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Editor: John Ambert is the Chair of the OB Planning Board. While on Tuesday, Feb. 9th, the city moved to cut down the Torrey Pines on Saratoga, Ambert spent much of the day behind the scenes trying to get answers and force the city to reconsider its action. We applaud him for those efforts and post the following memo he sent Councilwoman Zapf’s office. His points are spot-on.
By John Ambert
On-Site Permitting: The Atlas crew could not produce any permits today what so ever. No Tree work permit, no road closure permit, no authorization from the city. Absolutely nothing. If this is indeed for emergency purposes, this kind of activity must have some sort of authorization from the City to demonstrate this is a coordinated activity. Also there was no notice provided to residents or postings around the area. The city needs to do much better in this department.
Community Engagement: …
Geoff Page’s Stand for the Torrey Pines Mocked by Editorial
An editorial in today’s San Diego Union-Tribune was critical of OB’s “Torrey Pines Hero”, the “Man of the Hour” – the guy who brought to a halt – temporarily – Tuesday’s cutting down of two of the trees – Geoff Page.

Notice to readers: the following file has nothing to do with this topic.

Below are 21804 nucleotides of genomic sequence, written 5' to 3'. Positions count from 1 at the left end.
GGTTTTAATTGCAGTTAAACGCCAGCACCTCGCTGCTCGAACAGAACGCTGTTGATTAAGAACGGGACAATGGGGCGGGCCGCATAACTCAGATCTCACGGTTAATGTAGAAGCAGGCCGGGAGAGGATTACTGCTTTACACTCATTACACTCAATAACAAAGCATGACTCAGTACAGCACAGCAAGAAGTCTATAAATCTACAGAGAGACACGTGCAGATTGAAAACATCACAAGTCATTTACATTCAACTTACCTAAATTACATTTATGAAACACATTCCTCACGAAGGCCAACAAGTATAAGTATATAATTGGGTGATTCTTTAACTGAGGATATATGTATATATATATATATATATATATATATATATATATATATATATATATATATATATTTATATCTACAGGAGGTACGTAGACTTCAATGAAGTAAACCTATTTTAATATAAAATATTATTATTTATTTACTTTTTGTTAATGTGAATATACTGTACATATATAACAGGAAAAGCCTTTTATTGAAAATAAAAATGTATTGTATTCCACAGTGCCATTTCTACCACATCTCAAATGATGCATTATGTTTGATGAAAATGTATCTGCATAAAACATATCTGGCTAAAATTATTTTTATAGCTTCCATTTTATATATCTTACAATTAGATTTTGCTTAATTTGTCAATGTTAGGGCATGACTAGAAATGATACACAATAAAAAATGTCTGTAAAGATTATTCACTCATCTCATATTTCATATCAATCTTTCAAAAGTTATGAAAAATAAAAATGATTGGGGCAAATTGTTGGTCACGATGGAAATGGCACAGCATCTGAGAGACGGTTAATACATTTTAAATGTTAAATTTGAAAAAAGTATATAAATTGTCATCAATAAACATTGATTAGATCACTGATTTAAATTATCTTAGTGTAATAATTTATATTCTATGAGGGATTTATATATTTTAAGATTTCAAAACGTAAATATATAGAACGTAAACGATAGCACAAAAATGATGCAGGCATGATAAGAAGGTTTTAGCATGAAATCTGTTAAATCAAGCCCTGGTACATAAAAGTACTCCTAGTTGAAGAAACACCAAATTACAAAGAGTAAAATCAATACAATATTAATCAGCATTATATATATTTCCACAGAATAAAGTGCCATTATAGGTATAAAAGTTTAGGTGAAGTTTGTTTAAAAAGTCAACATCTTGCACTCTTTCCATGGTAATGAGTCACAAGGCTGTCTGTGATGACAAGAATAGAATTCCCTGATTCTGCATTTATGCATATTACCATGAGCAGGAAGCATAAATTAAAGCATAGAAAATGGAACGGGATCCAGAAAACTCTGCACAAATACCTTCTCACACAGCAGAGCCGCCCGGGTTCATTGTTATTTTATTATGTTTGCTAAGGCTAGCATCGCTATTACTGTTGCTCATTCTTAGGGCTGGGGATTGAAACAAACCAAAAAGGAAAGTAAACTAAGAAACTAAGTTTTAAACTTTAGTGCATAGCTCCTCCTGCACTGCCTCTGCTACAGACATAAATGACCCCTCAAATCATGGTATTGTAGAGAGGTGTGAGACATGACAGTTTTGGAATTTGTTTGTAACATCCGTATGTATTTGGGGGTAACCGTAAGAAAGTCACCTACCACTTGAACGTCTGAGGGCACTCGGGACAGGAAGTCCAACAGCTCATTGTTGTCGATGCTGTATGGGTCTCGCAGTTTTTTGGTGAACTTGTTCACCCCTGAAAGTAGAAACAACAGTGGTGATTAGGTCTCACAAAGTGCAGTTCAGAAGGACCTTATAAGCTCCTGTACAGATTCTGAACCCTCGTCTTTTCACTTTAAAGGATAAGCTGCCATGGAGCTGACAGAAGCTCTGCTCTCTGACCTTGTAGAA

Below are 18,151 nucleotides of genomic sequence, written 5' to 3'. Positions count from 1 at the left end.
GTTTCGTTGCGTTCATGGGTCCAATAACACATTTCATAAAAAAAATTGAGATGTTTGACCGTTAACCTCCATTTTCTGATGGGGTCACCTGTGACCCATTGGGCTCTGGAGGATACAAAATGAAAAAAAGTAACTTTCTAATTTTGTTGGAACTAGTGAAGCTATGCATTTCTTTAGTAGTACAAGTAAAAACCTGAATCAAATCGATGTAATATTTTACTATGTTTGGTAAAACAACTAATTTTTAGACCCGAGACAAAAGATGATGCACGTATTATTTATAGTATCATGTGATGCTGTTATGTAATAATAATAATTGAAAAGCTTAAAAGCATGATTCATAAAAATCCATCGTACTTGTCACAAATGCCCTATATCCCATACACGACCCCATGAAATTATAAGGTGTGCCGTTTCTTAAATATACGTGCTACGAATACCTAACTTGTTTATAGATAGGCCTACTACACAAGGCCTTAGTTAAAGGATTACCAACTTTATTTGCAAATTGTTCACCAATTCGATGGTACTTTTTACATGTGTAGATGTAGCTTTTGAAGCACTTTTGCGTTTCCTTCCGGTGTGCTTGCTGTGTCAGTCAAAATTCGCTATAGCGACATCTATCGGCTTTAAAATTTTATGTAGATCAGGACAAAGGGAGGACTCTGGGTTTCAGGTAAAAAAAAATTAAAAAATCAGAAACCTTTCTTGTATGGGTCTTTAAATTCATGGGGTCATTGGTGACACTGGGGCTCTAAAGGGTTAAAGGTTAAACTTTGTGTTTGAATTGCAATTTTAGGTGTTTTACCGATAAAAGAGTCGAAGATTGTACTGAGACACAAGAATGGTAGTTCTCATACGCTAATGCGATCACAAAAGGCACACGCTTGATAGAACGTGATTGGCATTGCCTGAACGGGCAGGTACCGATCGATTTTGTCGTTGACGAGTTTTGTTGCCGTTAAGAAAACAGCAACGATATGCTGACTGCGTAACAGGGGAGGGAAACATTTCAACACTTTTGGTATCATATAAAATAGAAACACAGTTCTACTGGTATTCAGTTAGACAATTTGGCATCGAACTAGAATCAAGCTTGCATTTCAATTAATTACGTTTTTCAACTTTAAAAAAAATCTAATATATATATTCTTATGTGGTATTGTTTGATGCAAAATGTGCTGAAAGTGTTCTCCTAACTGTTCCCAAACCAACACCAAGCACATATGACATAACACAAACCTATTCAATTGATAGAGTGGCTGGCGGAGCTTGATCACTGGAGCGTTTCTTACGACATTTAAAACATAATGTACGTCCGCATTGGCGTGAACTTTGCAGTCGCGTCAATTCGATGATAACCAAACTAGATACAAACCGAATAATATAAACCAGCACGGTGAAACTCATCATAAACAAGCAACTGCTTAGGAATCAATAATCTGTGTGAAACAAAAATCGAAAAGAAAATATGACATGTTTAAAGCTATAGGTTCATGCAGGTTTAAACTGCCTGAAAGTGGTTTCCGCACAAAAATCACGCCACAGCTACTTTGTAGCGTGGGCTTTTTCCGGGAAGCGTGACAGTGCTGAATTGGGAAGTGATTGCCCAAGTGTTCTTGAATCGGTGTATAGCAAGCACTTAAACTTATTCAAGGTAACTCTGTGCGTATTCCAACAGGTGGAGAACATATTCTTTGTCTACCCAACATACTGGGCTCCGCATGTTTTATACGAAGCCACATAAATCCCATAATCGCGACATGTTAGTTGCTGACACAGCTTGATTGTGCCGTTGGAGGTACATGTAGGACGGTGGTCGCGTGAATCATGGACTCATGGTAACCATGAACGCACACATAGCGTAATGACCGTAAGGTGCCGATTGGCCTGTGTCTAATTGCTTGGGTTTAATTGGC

The editorial took Page to task and mocked his compassion for standing up for the Torrey Pines on the 4600 block of Saratoga in Ocean Beach.
Page had physically blocked work crews from cutting down one of the Torreys, demanding that the workers, the arborist, the city – somebody! – produce the required permits for what they were doing. Page insisted that the work permit as well as the street control permit be shown upon request – as is required.
After hours of delay, the permits were brought to the site. Page and other locals who had gathered in support of him and in opposition to the city’s action relented and walked away. Crews finished cutting them down – and some crew members posed in front of the stumps as if they were trophies.
In raising the cry of “how many damaged trees” are out there and need cutting down, the U-T editorial took on Page by name. Here’s their reference:
Our controversial nuclear legacy and questions about health, truth and future risks
By Nicole Hoepner
We quietly sneak around their massive shadows. We tell our children fairy tales of mankind’s control over technology, over nature.
The story of The Atom That Is Keeping Us Safe, but then the unexpected happens and unspeakable horrors awaken and unleash their terror.
People in Southern California have such a sleeping dragon right in their neighborhood: the San Onofre Nuclear Power Plant. Although shut down, it is home to 1,631 tons of radioactive waste. The waste (a witches brew containing plutonium, uranium and cesium, which will be harmful for over 250,000 years) is stored in ill-designed temporary caskets.
By Doug Porter
Voters in the city of San Diego will get a chance to weigh in on an ordinance providing stepped increases in the minimum wage and up to five earned sick days annually in the June 2016 primary election.
A historic wrong will be righted with public approval of the measure, implementation of which was delayed by a deceptive petition campaign financed by out of town interests whose business model depends on government assistance to their employees.